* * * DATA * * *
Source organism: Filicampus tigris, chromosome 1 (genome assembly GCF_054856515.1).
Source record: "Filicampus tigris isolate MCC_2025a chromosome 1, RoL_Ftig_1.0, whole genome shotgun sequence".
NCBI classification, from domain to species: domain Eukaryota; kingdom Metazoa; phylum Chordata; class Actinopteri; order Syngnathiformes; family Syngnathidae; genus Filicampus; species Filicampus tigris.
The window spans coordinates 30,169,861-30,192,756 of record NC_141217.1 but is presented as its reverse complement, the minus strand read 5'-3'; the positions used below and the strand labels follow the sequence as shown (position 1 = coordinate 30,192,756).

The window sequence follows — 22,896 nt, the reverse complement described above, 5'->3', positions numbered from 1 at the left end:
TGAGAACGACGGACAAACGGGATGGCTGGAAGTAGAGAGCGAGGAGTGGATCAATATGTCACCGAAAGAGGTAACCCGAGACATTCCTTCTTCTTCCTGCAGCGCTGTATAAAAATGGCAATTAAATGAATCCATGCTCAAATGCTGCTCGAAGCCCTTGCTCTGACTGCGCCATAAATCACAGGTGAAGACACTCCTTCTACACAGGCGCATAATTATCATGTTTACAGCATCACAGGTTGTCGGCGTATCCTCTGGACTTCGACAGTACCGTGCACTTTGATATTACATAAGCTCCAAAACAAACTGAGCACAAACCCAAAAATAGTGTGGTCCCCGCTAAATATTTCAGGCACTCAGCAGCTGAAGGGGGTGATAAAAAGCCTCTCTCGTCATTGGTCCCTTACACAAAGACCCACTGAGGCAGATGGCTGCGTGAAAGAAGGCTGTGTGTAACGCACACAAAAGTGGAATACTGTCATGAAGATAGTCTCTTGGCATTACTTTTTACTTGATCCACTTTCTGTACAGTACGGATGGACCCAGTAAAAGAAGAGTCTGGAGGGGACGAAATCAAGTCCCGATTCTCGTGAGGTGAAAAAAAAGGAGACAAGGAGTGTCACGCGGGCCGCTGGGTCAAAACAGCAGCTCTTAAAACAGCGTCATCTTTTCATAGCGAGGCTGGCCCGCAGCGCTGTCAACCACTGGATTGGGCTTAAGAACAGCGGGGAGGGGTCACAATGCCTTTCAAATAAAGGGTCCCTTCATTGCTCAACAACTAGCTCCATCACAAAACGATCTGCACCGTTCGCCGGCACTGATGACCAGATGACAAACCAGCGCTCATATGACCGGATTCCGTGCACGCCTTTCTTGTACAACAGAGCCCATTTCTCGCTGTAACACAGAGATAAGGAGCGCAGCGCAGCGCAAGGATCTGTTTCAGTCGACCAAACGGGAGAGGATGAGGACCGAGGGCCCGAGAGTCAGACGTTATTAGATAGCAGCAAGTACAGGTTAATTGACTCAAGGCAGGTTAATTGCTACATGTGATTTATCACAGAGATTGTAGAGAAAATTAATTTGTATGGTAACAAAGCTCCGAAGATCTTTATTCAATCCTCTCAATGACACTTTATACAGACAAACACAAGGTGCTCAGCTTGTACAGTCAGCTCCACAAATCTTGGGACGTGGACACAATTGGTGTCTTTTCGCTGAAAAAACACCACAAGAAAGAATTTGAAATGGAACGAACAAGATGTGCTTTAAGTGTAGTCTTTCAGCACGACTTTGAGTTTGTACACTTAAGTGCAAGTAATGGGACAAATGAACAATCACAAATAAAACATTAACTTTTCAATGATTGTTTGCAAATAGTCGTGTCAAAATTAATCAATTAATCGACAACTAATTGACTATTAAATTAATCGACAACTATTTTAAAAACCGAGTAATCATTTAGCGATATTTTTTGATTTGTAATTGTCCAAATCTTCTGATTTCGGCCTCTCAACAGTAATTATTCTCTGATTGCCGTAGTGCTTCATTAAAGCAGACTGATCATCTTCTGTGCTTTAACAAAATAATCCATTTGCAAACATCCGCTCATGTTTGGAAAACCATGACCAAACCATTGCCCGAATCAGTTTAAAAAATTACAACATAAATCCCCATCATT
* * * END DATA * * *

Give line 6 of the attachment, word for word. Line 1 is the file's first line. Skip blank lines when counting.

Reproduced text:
TGAGAACGACGGACAAACGGGATGGCTGGAAGTAGAGAGCGAGGAGTGGATCAATATGTCACCGAAAGAGGTAACCCGAGACATTCCTTCTTCTTCCTGCAGCGCTGTATAAAAATGGCAATTAAATGAATCCATGCTCAAATGCTGCTCGAAGCCCTTGCTCTGACTGCGCCATAAATCACAGGTGAAGACACTCCTTCTACACAGGCGCATAATTATCATGTTTACAGCATCACAGGTTGTCGGCGTATCCTCTGGACTTCGACAGTACCGTGCACTTTGATATTACATAAGCTCCAAAACAAACTGAGCACAAACCCAAAAATAGTGTGGTCCCCGCTAAATATTTCAGGCACTCAGCAGCTGAAGGGGGTGATAAAAAGCCTCTCTCGTCATTGGTCCCTTACACAAAGACCCACTGAGGCAGATGGCTGCGTGAAAGAAGGCTGTGTGTAACGCACACAAAAGTGGAATACTGTCATGAAGATAGTCTCTTGGCATTACTTTTTACTTGATCCACTTTCTGTACAGTACGGATGGACCCAGTAAAAGAAGAGTCTGGAGGGGACGAAATCAAGTCCCGATTCTCGTGAGGTGAAAAAAAAGGAGACAAGGAGTGTCACGCGGGCCGCTGGGTCAAAACAGCAGCTCTTAAAACAGCGTCATCTTTTCATAGCGAGGCTGGCCCGCAGCGCTGTCAACCACTGGATTGGGCTTAAGAACAGCGGGGAGGGGTCACAATGCCTTTCAAATAAAGGGTCCCTTCATTGCTCAACAACTAGCTCCATCACAAAACGATCTGCACCGTTCGCCGGCACTGATGACCAGATGACAAACCAGCGCTCATATGACCGGATTCCGTGCACGCCTTTCTTGTACAACAGAGCCCATTTCTCGCTGTAACACAGAGATAAGGAGCGCAGCGCAGCGCAAGGATCTGTTTCAGTCGACCAAACGGGAGAGGATGAGGACCGAGGGCCCGAGAGTCAGACGTTATTAGATAGCAGCAAGTACAGGTTAATTGACTCAAGGCAGGTTAATTGCTACATGTGATTTATCACAGAGATTGTAGAGAAAATTAATTTGTATGGTAACAAAGCTCCGAAGATCTTTATTCAATCCTCTCAATGACACTTTATACAGACAAACACAAGGTGCTCAGCTTGTACAGTCAGCTCCACAAATCTTGGGACGTGGACACAATTGGTGTCTTTTCGCTGAAAAAACACCACAAGAAAGAATTTGAAATGGAACGAACAAGATGTGCTTTAAGTGTAGTCTTTCAGCACGACTTTGAGTTTGTACACTTAAGTGCAAGTAATGGGACAAATGAACAATCACAAATAAAACATTAACTTTTCAATGATTGTTTGCAAATAGTCGTGTCAAAATTAATCAATTAATCGACAACTAATTGACTATTAAATTAATCGACAACTATTTTAAAAACCGAGTAATCATTTAGCGATATTTTTTGATTTGTAATTGTCCAAATCTTCTGATTTCGGCCTCTCAACAGTAATTATTCTCTGATTGCCGTAGTGCTTCATTAAAGCAGACTGATCATCTTCTGTGCTTTAACAAAATAATCCATTTGCAAACATCCGCTCATGTTTGGAAAACCATGACCAAACCATTGCCCGAATCAGTTTAAAAAATTACAACATAAATCCCCATCATT